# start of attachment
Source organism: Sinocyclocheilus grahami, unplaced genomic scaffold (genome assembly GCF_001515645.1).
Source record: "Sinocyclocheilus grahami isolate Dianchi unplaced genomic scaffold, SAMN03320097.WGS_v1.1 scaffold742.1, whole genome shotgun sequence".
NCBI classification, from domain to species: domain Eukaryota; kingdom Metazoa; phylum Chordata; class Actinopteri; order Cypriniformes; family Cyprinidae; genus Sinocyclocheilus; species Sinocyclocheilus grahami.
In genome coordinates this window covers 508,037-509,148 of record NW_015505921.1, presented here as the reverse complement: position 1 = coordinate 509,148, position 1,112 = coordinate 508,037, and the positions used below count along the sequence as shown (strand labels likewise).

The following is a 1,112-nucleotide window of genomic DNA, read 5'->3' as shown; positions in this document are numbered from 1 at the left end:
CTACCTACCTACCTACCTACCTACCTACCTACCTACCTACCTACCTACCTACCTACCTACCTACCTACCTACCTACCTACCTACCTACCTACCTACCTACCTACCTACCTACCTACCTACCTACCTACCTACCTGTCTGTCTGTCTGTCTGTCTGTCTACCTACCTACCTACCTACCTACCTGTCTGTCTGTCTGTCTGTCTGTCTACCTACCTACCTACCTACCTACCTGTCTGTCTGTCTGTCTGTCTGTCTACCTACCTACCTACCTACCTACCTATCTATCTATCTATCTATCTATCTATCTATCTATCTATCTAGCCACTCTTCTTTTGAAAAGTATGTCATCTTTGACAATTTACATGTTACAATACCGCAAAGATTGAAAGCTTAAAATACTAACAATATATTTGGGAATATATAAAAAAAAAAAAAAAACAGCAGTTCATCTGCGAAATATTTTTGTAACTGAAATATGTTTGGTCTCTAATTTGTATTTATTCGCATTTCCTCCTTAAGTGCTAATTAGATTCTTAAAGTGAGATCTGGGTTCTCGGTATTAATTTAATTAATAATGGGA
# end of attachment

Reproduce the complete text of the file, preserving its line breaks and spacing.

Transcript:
Source organism: Sinocyclocheilus grahami, unplaced genomic scaffold (genome assembly GCF_001515645.1).
Source record: "Sinocyclocheilus grahami isolate Dianchi unplaced genomic scaffold, SAMN03320097.WGS_v1.1 scaffold742.1, whole genome shotgun sequence".
NCBI classification, from domain to species: domain Eukaryota; kingdom Metazoa; phylum Chordata; class Actinopteri; order Cypriniformes; family Cyprinidae; genus Sinocyclocheilus; species Sinocyclocheilus grahami.
In genome coordinates this window covers 508,037-509,148 of record NW_015505921.1, presented here as the reverse complement: position 1 = coordinate 509,148, position 1,112 = coordinate 508,037, and the positions used below count along the sequence as shown (strand labels likewise).

The following is a 1,112-nucleotide window of genomic DNA, read 5'->3' as shown; positions in this document are numbered from 1 at the left end:
CTACCTACCTACCTACCTACCTACCTACCTACCTACCTACCTACCTACCTACCTACCTACCTACCTACCTACCTACCTACCTACCTACCTACCTACCTACCTACCTACCTACCTACCTACCTACCTACCTACCTGTCTGTCTGTCTGTCTGTCTGTCTACCTACCTACCTACCTACCTACCTGTCTGTCTGTCTGTCTGTCTGTCTACCTACCTACCTACCTACCTACCTGTCTGTCTGTCTGTCTGTCTGTCTACCTACCTACCTACCTACCTACCTATCTATCTATCTATCTATCTATCTATCTATCTATCTATCTAGCCACTCTTCTTTTGAAAAGTATGTCATCTTTGACAATTTACATGTTACAATACCGCAAAGATTGAAAGCTTAAAATACTAACAATATATTTGGGAATATATAAAAAAAAAAAAAAAACAGCAGTTCATCTGCGAAATATTTTTGTAACTGAAATATGTTTGGTCTCTAATTTGTATTTATTCGCATTTCCTCCTTAAGTGCTAATTAGATTCTTAAAGTGAGATCTGGGTTCTCGGTATTAATTTAATTAATAATGGGA